The report’s authors, whoever they are, assume a strangely defensive stance early in the report: “The ethics of the Committee itself and its relationship with the military community were subject to self-scrutiny in order to guarantee an unbiased product and recommendation to the Rochester City School District. Many of the members of this Committee have a background with strong military ties, and several are approaching transition points in their careers. It would be an error for this Committee to recommend anything to the district that is not fully based in fact and unbiased. Additionally, it is unethical for any member to have positive recommendations for the sole purpose of furthering one’s own career. Maintaining transparency and objectivity is paramount to providing a credible recommendation. It would also be untruthful to hide the fact that one of the Committee members is responsible for Army Recruiting in the Greater Rochester Area. Only unbiased truth and accountability will guarantee that the public at large trusts the results of this inquiry and does not suspect ulterior motives.” One might now begin to suspect such motives.
In fact, its scramble to be unbiased is perhaps the most curious aspect of this report. If one were proposing a new school, one would, quite naturally, be biased in favor of it and lead the effort to sell it. Why else would one propose it? But this report postures as  being “objective,” without anyone out front making the case for the school. Instead, it hides its promotion behind recommendations supposedly endorsed by an “advisory committee,” and from dubious statistics gleaned from surveys and focus groups. It’s as if the initiative to conduct this process came out of the blue, as someone’s fanciful thought experiment simply wondering whether the community would welcome a military school in the District.

But, of course, there are individuals behind this entire process and behind this report who very much want a military school in the District. Unfortunately, and ironically, despite the military’s claims about building “leadership” and “character” and “discipline” in its schools, the hidden promoters of this academy demonstrate neither the character to stand up and lead the effort, nor the discipline to produce a minimally respectable report.

Letter to the Editor of the Democrat & Chronicle


The headline for Justin Murphy’s  April 26  article “Study shows interest in RCSD military academy” is false. The article misleads the public and must be retracted before more people believe it. The authors of the military academy report just released have irresponsibly publicized a conclusion they know to be false, that there is “a significant level of support within the greater Rochester community for a military-style school.” In fact, the report states explicitly that the opinions collected of several hundred respondents to surveys and focus groups “should not be taken as a quantitative representation of community opinions.”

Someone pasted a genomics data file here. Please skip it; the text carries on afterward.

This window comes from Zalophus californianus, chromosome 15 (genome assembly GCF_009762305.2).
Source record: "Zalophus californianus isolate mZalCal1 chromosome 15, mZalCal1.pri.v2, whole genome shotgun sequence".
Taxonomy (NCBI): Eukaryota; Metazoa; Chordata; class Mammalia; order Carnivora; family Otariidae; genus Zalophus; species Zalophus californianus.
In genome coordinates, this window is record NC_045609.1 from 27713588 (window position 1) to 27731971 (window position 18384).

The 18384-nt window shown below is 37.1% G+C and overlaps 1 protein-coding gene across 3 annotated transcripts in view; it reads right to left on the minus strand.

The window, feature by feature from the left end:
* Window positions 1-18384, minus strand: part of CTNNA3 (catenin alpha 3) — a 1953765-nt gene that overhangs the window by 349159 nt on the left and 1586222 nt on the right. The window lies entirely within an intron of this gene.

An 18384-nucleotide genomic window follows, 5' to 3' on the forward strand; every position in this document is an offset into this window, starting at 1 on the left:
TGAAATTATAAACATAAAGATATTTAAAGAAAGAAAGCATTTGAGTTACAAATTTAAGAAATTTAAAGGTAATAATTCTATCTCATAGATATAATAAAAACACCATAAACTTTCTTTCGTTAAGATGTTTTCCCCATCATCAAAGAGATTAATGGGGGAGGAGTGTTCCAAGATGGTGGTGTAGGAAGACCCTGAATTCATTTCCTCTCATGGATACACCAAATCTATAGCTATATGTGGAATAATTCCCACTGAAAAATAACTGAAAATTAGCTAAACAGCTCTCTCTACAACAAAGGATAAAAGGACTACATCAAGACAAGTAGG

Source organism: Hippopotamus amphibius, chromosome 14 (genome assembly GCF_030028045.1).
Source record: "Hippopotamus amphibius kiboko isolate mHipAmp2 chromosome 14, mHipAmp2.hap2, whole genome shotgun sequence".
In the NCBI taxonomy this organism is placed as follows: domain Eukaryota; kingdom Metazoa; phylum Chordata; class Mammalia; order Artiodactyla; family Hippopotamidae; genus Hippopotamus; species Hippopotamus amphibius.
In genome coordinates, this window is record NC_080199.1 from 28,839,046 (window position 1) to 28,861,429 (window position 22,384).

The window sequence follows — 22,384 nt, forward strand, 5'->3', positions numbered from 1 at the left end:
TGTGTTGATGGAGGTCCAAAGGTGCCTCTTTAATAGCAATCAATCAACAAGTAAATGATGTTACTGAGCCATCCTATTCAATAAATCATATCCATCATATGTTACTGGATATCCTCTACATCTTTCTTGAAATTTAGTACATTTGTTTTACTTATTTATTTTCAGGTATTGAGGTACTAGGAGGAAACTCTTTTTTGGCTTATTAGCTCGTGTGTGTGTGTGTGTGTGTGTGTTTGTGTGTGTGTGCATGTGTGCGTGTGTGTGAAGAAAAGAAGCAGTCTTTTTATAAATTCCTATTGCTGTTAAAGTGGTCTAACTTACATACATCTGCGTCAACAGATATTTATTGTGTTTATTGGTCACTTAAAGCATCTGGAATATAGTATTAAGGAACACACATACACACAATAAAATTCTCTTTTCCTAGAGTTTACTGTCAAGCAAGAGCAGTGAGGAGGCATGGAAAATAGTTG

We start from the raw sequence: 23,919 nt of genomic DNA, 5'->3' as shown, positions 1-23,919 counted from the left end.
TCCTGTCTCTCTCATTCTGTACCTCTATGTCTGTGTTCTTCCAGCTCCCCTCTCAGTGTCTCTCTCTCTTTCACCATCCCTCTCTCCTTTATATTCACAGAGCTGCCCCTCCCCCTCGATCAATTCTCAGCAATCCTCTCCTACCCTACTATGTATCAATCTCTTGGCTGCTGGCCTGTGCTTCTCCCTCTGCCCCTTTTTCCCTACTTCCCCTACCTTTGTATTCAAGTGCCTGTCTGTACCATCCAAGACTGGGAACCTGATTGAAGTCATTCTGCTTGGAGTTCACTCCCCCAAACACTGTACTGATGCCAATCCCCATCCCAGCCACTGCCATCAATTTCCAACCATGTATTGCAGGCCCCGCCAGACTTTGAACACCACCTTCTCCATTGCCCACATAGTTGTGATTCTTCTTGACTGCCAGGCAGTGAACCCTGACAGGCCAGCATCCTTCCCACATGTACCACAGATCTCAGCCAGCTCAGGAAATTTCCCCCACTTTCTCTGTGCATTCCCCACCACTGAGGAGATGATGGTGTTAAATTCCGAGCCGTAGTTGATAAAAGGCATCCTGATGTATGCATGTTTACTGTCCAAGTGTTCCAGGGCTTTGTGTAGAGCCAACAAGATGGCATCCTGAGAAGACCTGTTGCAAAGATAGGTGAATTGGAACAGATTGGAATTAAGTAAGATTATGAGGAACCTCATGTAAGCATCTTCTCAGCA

The report itself is fatally flawed throughout and should not be taken seriously.  The report’s authors don’t even try to build a case for a military academy based on research evidence or knowledgeable testimony. Instead, its recommendations are based entirely on opinions of people who know (and are told) little or nothing about public military schools. These respondents are considered sufficiently informed only by their marginal familiarity with education and by their relentless media exposure to all things military.

The report alleges falsely that it has the full endorsement of its “advisory committee” (members say it doesn’t) and even the support of the teachers union (a surprise to the union’s president). The report recommends without explanation starting a brand new  program, for which the District itself would bear the full cost, even though consolidation of the District’s existing jROTC programs would share costs with the Army. Whether the District could afford these new costs is not even addressed by this so-called “feasibility report.”

The report acknowledges that “Many of the members of this Committee have a background with strong military ties, and several are approaching transition points in their careers, which could lead the public [to] suspect ulterior motives.” This does indeed leads us to ask whether promising sinecures awaiting newly retired military officers are really what’s driving this promotion of a military academy.

In the end,  this inept and disingenuous report fails to make any legitimate case for a military academy that might benefit District students. Its case depends only on trying to convince us that the community wants it, through deceptive and misleading publicity that the media seems only too eager to swallow.

Douglas D. Noble